by Kym Byrnes, photography by Phil Grout
John Staehlin has spent much of his life conceptualizing and building novel and unique devices with the goal of making life a little better for individuals living with disabilities.
WHO: John Staehlin, 86, of Westminster, has spent much of his life inventing things. After a robust career as a mechanical engineer for companies like Westinghouse and Northrop Grumman, Staehlin continues to invent.
He and his wife, Mary Louise, live in Carroll Lutheran Village and they stay busy with six grandchildren and three great-grandchildren. John hasn’t stopped tinkering; he puts his engineering skills to work through a nonprofit he started in 1982.
WHAT: “Thirty-five years ago when I was working at Westinghouse, I decided I had more inventions and ideas than Westinghouse needed,” Staehlin said.
He started a nonprofit called Volunteers for Medical Engineering (VME) which brought together engineers to conceptualize, design and create medical devices and tools for people living with disabilities.
“It was just an area where I saw a need and I had ideas that I thought could help,” Staehlin said.
And help is exactly what he and his team of volunteer engineers and medical advisors has done. One of the first of hundreds of inventions to come out of VME was a hand closure device to restore the grasp of a man with quadriplegia. Staehlin helped to conceptualize the wheelchair accessible seats that were eventually used at Camden Yards and Ravens stadium. Volunteers at VME also designed, built and manufactured stand-up wheelchairs so people can be standing but mobile and a BLINK system that allows individuals with quadriplegia to communicate through a computer with eye blinks.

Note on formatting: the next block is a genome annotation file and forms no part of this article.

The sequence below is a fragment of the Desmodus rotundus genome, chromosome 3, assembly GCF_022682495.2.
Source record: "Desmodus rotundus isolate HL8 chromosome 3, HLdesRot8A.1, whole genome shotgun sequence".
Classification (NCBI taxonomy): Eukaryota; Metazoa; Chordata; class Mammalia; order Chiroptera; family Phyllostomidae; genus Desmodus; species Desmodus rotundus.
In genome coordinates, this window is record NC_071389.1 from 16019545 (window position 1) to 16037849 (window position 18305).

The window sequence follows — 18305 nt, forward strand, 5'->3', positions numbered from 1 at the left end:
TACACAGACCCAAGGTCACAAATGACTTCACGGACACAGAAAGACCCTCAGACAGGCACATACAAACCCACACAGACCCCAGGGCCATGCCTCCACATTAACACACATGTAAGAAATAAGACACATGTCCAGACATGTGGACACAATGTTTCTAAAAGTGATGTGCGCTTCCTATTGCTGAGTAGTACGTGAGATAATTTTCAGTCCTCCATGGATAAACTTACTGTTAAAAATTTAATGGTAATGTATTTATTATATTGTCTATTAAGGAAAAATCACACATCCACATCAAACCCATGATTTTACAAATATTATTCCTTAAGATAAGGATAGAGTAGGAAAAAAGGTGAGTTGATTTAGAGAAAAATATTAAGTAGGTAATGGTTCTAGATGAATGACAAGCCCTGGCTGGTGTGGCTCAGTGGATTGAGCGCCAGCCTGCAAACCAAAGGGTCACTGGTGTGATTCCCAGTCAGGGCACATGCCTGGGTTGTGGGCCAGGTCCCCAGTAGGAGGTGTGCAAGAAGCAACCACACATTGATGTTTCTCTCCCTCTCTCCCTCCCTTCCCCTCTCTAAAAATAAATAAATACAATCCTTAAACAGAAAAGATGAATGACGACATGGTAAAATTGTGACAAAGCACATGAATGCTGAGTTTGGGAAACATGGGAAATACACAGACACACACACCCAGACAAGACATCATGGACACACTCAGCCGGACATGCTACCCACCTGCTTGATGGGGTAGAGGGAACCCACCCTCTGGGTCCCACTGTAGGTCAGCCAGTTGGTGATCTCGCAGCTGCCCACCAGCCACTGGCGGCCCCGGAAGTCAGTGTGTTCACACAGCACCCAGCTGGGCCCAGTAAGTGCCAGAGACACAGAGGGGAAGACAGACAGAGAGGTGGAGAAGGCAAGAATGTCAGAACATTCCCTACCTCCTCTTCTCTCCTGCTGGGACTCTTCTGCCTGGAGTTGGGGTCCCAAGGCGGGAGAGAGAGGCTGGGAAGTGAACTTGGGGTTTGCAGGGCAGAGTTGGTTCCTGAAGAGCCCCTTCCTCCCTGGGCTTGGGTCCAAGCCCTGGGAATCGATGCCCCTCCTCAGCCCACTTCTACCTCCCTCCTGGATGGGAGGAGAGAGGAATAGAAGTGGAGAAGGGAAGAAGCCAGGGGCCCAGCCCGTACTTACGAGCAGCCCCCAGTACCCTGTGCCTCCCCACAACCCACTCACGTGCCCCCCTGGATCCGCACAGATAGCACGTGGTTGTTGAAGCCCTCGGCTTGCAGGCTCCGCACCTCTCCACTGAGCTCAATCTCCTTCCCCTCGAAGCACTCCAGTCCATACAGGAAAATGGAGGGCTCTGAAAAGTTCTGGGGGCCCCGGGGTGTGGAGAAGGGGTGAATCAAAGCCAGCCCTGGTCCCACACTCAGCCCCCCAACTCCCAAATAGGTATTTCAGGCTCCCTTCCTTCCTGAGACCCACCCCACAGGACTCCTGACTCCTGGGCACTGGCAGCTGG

“I had the fortunate ability to conceptualize devices and so I figure I can help people with their problems by developing devices for them,” Staehlin said.
WOW: Staehlin said he’s been granted close to 30 patents for his work, and he’s not finished yet. He has designed a device that opens opposing doors at the same time for those in wheel chairs – it would simultaneously open a storm door opening out and a front door opening in. He has been invited to present this idea in a Shark Tank style event at the Leading Age conference in Indianapolis at the end of October.
His work has not gone unnoticed locally either. How could it when he even involves his fellow residents at Carroll Lutheran Village in his philanthropic activities? Recently, Staehlin and a group of CLV residents assembled a hand device built to restore the grasp of children with shriveled or deformed hands. The device is a glove that sits on the hand and when the user bends his or her wrist, the hand closes.
Staehlin is being recognized by the Community Foundation of Carroll County as Philanthropist of the Year for his continued commitment to making a positive impact in the lives of those with disabilities. When asked about his success, Staehlin quickly points to those around him who have helped support the work he does – from other engineers who volunteer for his nonprofit to medical advisors, to those with disabilities who give him feedback and inspire him and to his fellow residents at CLV who happily volunteer their time.
To learn more about the work of VME, visit www.v-linc.org and to learn more about Steahlin, visit www.e-ideas4u.com.